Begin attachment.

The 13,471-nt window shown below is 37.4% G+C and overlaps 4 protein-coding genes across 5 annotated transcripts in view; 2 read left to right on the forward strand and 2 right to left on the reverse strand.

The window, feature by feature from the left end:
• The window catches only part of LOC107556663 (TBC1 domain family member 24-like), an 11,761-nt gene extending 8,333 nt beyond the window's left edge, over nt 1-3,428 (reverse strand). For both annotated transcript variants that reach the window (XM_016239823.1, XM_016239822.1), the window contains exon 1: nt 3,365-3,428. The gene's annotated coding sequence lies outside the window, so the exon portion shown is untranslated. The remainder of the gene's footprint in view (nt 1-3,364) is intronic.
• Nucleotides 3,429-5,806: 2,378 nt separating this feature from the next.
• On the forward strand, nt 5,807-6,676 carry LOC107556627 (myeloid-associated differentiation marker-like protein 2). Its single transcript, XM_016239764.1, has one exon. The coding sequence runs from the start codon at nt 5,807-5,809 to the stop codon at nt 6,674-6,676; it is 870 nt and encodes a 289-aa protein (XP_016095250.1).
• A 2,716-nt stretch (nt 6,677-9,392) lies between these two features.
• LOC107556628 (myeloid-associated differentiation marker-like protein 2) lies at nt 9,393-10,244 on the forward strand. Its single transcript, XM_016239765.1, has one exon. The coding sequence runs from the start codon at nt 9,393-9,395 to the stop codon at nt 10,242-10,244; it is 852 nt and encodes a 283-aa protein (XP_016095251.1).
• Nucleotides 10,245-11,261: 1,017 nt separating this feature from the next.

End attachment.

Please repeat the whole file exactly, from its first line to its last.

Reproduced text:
The 13,471-nt window shown below is 37.4% G+C and overlaps 4 protein-coding genes across 5 annotated transcripts in view; 2 read left to right on the forward strand and 2 right to left on the reverse strand.

The window, feature by feature from the left end:
• The window catches only part of LOC107556663 (TBC1 domain family member 24-like), an 11,761-nt gene extending 8,333 nt beyond the window's left edge, over nt 1-3,428 (reverse strand). For both annotated transcript variants that reach the window (XM_016239823.1, XM_016239822.1), the window contains exon 1: nt 3,365-3,428. The gene's annotated coding sequence lies outside the window, so the exon portion shown is untranslated. The remainder of the gene's footprint in view (nt 1-3,364) is intronic.
• Nucleotides 3,429-5,806: 2,378 nt separating this feature from the next.
• On the forward strand, nt 5,807-6,676 carry LOC107556627 (myeloid-associated differentiation marker-like protein 2). Its single transcript, XM_016239764.1, has one exon. The coding sequence runs from the start codon at nt 5,807-5,809 to the stop codon at nt 6,674-6,676; it is 870 nt and encodes a 289-aa protein (XP_016095250.1).
• A 2,716-nt stretch (nt 6,677-9,392) lies between these two features.
• LOC107556628 (myeloid-associated differentiation marker-like protein 2) lies at nt 9,393-10,244 on the forward strand. Its single transcript, XM_016239765.1, has one exon. The coding sequence runs from the start codon at nt 9,393-9,395 to the stop codon at nt 10,242-10,244; it is 852 nt and encodes a 283-aa protein (XP_016095251.1).
• Nucleotides 10,245-11,261: 1,017 nt separating this feature from the next.